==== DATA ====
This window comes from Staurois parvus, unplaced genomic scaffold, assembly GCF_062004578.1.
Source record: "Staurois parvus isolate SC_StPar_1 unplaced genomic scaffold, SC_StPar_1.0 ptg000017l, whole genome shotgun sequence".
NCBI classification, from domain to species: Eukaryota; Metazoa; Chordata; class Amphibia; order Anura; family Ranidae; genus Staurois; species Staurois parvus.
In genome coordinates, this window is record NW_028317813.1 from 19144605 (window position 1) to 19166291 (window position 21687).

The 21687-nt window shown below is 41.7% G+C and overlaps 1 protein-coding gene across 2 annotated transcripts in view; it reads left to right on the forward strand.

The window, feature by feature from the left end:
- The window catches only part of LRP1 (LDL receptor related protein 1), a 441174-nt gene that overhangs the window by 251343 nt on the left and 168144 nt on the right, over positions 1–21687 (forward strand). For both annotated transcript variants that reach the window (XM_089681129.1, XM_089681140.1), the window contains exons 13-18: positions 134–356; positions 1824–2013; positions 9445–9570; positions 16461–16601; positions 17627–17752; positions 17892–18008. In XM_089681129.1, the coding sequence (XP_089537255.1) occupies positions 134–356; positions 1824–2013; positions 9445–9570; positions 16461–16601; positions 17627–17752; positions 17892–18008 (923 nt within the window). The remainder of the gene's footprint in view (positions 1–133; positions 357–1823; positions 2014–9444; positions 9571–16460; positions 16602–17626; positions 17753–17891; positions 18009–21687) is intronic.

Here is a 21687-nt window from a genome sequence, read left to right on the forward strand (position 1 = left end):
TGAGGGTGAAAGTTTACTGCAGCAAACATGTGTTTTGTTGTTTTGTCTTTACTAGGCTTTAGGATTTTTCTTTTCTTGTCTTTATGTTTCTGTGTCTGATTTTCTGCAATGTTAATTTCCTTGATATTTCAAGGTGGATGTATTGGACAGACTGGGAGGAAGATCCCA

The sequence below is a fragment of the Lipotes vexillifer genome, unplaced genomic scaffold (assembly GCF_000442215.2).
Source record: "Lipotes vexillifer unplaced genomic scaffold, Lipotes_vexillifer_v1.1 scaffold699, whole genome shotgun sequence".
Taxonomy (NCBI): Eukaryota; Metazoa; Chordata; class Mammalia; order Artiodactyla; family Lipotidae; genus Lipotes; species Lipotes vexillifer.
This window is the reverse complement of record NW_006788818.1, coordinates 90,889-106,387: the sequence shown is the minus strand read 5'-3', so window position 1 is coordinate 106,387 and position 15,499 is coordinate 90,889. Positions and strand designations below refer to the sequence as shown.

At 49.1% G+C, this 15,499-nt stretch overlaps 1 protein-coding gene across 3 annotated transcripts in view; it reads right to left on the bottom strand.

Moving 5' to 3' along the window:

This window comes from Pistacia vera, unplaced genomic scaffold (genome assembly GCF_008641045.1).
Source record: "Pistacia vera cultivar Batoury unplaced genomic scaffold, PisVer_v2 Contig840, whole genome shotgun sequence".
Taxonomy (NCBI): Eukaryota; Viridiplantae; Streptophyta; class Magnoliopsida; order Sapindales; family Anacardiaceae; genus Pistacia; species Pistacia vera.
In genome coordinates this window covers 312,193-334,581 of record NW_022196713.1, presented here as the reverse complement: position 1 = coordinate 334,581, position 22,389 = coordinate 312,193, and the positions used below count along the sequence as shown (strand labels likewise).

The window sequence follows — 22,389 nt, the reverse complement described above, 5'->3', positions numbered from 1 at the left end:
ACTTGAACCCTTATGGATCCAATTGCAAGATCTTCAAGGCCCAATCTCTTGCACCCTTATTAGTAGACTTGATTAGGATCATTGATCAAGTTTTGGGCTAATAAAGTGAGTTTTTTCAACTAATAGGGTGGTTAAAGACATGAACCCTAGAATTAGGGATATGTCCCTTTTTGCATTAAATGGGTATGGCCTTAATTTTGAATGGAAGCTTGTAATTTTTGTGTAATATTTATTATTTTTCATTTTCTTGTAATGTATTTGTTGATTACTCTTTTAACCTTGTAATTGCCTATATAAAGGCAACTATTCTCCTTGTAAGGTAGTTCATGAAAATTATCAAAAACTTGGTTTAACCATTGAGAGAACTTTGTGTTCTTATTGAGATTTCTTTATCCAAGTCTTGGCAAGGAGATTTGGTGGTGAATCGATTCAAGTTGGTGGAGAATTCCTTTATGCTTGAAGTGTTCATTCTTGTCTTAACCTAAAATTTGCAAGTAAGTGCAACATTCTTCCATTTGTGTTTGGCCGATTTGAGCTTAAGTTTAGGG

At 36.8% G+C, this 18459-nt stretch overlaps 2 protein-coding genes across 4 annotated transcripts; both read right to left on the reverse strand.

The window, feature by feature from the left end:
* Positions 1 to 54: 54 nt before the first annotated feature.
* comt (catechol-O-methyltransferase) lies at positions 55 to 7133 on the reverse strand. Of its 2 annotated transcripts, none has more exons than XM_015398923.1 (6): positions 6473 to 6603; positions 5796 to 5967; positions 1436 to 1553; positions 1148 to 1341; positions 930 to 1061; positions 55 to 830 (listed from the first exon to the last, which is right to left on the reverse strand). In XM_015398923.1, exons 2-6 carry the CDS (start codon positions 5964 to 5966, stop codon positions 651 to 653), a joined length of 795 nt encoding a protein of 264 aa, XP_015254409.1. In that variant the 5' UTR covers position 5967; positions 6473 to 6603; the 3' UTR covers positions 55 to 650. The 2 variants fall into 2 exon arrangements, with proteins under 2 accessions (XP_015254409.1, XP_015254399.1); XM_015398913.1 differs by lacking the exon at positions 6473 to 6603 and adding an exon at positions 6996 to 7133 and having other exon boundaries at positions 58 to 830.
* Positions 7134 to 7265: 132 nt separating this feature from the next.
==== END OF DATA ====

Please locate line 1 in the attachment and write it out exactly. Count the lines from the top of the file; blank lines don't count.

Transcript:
This window comes from Staurois parvus, unplaced genomic scaffold, assembly GCF_062004578.1.